Amazon’s AutoGluon helps developers deploy deep learning models with just a few lines of code
AutoGluon democratizes machine learning, and makes the power of deep learning available to all developers.
Amazon recently announced the launch of AutoGluon, a new open-source library for developers building applications involving machine learning with image, text, or tabular data sets. With AutoGluon, developers can harness the power of deep learning for building applications by writing just a few lines of code.
“We developed AutoGluon to truly democratize machine learning, and make the power of deep learning available to all developers,” says Jonas Mueller, AWS applied scientist.
Advancing the state of the art in deep learning
Deep learning, a subset of machine learning, is loosely inspired by the structure of the human brain. Deep learning algorithms typically comprise multiple layers that are used to learn useful representations of input data. For example, in a deep learning model for image recognition, lower layers could be used to detect more basic features like colors or edges, while higher layers can be used to identify more complex features like digits or objects.
Traditionally, deploying deep learning models to achieve state-of-the-art performance has required extensive expertise. Even though the use of deep learning today is still primarily limited to a finite number of experts, there have been advances in simplifying deep learning and making it more accessible to technical professionals over the last decade.
For example, developers had to initially invest a considerable amount of time and expertise to calculate gradients necessary for training their deep learning models. Gradients are vectors that demonstrate the most efficient parameter updates to minimize errors on the examples in the training data. Software libraries like Theano automated the calculation of gradients of even highly complex neural networks, and allowed developers to leverage increasingly sophisticated neural architectures via boilerplate code.
More recent libraries like Keras represented another shift forward in democratizing deep learning. Keras, which is an abstraction of TensorFlow, allowed developers to specify parameters like the number of inputs, the number of layers in a deep learning model, and the definition of individual network layers with a few lines of code, removing much of the boilerplate code that was necessary in the existing libraries at the time.
However, even with these advancements, deep-learning experts and developers today must still grapple with many cumbersome issues, including hyperparameter tuning, data pre-processing, neural-architecture search, and decisions related to leveraging transfer learning.
Hyperparameters represent the considerable number of choices developers must make in constructing a neural network. These involve selections like the number of layers in the neural network, how these layers should be connected (i.e., the architecture of the network), and how the network should be trained. Data pre-processing, which involves classifying the data and formatting vectors correctly, can be a highly cumbersome process, as well. Neural-architecture search involves automating architecture engineering, which enables developers to find the best design for their machine learning models. All of these decisions require considerable expertise and present obstacles in making deep learning more accessible.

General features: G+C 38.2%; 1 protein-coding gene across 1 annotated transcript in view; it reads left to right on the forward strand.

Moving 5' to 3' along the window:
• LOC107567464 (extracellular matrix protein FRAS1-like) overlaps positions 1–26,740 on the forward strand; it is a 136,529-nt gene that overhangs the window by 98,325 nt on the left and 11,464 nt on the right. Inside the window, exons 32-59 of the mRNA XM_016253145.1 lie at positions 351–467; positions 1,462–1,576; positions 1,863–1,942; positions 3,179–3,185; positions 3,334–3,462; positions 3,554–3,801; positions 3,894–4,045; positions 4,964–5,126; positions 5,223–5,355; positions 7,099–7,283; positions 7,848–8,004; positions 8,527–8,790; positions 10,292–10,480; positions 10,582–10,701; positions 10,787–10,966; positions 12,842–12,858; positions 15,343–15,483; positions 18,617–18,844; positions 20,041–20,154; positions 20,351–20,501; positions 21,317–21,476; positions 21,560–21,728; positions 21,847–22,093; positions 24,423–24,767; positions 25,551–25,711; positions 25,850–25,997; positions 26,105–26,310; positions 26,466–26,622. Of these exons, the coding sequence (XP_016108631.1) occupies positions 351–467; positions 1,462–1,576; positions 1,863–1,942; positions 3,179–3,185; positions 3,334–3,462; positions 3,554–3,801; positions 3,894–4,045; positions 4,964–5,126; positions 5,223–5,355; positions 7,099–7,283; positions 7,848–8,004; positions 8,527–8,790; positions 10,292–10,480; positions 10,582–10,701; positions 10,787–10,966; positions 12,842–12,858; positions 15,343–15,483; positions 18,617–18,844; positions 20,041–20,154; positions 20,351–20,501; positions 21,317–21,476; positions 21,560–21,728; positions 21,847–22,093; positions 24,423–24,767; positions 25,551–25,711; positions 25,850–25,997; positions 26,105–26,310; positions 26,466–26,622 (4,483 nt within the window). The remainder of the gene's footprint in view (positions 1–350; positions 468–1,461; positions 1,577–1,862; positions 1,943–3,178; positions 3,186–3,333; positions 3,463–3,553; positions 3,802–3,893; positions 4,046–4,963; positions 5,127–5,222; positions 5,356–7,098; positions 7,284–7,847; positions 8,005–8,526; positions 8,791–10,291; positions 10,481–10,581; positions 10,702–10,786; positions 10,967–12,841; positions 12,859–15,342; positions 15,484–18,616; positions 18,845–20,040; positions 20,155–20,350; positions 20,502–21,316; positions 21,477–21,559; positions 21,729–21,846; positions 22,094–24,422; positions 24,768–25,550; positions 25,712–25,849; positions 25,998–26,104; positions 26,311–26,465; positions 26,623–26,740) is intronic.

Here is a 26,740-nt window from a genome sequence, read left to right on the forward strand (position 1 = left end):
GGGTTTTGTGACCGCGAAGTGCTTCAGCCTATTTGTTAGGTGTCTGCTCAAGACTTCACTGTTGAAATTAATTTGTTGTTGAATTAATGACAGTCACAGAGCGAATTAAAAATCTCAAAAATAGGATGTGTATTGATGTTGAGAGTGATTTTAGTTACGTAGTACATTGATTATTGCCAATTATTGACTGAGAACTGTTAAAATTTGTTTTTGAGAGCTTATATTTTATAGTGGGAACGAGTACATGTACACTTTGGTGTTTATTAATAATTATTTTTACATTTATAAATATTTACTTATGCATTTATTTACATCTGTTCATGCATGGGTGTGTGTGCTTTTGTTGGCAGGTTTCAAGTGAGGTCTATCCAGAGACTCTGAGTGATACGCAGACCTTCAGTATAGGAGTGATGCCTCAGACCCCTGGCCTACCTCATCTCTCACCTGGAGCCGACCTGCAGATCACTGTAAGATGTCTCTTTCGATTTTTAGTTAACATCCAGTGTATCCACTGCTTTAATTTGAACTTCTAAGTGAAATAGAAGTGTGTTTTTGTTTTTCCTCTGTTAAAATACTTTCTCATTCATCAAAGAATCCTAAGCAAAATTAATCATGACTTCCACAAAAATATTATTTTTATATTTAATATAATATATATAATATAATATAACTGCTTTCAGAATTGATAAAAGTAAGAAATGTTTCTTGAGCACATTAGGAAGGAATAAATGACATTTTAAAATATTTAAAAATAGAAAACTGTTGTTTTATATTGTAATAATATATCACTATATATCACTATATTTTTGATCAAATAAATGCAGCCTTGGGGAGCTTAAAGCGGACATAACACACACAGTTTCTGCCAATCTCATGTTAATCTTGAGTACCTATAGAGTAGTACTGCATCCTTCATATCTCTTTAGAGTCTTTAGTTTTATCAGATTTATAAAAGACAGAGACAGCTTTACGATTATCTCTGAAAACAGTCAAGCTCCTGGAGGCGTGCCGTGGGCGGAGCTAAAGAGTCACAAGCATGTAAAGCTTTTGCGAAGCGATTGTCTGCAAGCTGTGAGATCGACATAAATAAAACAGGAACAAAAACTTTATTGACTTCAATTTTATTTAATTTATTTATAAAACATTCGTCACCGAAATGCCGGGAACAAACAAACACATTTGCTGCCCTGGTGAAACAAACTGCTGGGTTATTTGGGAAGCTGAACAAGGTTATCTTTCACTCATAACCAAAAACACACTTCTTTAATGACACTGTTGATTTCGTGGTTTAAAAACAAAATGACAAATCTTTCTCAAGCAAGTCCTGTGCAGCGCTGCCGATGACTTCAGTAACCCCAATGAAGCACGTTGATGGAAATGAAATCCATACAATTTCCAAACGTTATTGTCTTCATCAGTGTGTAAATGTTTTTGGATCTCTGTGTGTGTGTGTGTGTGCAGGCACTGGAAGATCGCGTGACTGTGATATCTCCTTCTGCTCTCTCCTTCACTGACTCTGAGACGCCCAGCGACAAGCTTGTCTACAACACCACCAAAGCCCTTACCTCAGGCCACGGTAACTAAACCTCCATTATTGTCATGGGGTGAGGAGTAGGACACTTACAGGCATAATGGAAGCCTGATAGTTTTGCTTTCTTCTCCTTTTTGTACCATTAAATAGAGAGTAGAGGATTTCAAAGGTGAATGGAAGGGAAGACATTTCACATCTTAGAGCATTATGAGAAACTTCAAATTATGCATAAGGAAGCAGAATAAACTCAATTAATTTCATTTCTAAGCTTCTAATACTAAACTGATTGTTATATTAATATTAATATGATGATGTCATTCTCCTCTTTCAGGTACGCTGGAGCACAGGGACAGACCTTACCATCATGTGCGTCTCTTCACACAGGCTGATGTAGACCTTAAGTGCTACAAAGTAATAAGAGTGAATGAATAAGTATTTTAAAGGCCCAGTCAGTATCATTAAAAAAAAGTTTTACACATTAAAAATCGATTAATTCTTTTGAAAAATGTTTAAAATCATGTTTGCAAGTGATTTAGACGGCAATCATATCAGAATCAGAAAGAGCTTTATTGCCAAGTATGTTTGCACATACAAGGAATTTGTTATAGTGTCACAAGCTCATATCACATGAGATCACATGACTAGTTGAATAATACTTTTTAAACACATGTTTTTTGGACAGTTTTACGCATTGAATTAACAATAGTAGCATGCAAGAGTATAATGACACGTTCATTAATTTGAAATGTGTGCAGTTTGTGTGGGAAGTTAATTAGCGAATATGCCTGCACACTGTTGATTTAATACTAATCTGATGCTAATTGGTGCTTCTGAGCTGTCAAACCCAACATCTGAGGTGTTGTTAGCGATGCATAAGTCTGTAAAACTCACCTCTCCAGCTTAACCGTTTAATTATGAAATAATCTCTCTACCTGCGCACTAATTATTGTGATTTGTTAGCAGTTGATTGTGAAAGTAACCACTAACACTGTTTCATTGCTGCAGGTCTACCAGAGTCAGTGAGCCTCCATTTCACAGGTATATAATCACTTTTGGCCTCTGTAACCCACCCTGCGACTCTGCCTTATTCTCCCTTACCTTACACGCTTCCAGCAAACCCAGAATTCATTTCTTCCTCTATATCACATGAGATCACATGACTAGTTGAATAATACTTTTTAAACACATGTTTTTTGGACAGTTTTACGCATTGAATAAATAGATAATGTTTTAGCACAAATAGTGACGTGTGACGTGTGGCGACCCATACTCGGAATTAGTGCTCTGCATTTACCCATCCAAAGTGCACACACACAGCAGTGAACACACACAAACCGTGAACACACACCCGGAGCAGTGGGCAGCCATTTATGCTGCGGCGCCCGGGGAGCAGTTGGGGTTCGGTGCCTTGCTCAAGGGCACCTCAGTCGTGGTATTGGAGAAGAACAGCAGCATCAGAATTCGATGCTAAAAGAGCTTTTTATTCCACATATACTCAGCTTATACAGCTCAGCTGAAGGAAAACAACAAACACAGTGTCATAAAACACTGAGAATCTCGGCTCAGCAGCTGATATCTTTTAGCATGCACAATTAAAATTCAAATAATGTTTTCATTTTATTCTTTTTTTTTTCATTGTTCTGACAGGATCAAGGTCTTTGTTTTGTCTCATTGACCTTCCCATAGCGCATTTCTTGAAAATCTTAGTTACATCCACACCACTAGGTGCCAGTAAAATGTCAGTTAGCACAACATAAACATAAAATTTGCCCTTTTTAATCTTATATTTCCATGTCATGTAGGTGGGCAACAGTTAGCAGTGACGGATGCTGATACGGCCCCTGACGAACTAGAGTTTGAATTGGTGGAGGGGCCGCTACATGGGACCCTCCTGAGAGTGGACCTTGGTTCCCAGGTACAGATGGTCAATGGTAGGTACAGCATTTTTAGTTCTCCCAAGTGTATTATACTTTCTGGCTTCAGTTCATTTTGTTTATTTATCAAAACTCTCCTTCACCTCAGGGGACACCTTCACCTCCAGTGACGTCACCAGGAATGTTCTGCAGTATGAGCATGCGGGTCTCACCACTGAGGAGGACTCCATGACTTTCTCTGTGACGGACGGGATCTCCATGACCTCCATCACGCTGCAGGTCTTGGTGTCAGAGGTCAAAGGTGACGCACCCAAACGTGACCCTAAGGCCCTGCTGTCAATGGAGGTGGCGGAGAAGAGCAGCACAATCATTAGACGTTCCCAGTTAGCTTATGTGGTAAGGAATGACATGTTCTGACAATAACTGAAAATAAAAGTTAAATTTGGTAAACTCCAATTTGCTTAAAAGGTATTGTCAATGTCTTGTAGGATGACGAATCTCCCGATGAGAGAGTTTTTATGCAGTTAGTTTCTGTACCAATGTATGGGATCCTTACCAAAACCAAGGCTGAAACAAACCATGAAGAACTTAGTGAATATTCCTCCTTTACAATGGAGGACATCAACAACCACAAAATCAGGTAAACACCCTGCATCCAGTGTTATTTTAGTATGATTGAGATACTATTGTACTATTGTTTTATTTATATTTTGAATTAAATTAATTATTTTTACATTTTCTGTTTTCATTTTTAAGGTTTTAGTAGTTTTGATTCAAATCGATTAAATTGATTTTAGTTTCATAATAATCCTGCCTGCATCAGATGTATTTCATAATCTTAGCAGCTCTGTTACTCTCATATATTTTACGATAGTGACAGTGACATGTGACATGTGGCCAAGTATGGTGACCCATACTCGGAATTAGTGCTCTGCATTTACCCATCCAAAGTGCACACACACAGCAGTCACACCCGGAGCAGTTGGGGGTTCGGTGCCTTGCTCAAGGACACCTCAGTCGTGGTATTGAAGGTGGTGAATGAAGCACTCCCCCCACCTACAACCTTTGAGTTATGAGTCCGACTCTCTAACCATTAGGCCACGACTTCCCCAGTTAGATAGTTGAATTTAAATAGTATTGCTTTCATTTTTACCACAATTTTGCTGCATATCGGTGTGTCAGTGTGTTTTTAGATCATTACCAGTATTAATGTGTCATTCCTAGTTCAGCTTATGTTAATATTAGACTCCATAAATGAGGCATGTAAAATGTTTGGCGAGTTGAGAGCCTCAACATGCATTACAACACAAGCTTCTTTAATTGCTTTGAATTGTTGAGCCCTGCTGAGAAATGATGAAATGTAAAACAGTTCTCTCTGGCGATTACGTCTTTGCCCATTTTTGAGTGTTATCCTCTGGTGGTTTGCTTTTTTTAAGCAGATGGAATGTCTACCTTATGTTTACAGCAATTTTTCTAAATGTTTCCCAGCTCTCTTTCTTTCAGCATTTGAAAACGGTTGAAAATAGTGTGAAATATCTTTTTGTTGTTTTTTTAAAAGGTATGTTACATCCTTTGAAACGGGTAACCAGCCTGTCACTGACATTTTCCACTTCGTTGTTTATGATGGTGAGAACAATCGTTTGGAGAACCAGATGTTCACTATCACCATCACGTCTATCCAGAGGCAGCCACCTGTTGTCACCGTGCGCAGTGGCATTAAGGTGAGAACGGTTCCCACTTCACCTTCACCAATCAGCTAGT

We developed AutoGluon to truly democratize machine learning, and make the power of deep learning available to all developers.
AutoGluon automates many of these decisions for developers so that they can produce a high-performance neural-network model with as few as three lines of code. There’s no need for developers to manually experiment with the hundreds of individual choices that must be made while designing a deep learning model. Rather, they can simply specify when they would like to have their trained model ready. In response, AutoGluon leverages the available compute resources to find the strongest model within its allotted run-time.
“Due to the inherently opaque nature of deep learning, many of the choices made by deep-learning experts are based on ad hoc intuition, rather than a rigorous scientific understanding of how individual choices affect desired outcomes,” says Mueller. “AutoGluon solves this problem, as all choices are automatically tuned within default ranges that are known to perform well for the particular task and model.”
Getting started with AutoGluon
The AutoGluon website features numerous tutorials for developers to leverage deep learning for tabular, text, and image data (covering both basic tasks like classification/regression as well as more advanced tasks like object detection). For more-experienced developers, the AutoGluon website features customization instructions on how to use AutoGluon APIs for automatically improving predictive performance in customized applications.
The release of AutoGluon is especially meaningful to Mueller, who joined Amazon after completing his PhD from MIT.
“I wanted to join a company that was truly committed to making the power of machine learning available to all. At Amazon, I’ve had the opportunity to work with incredibly talented colleagues and drive projects like AutoGluon to completion.”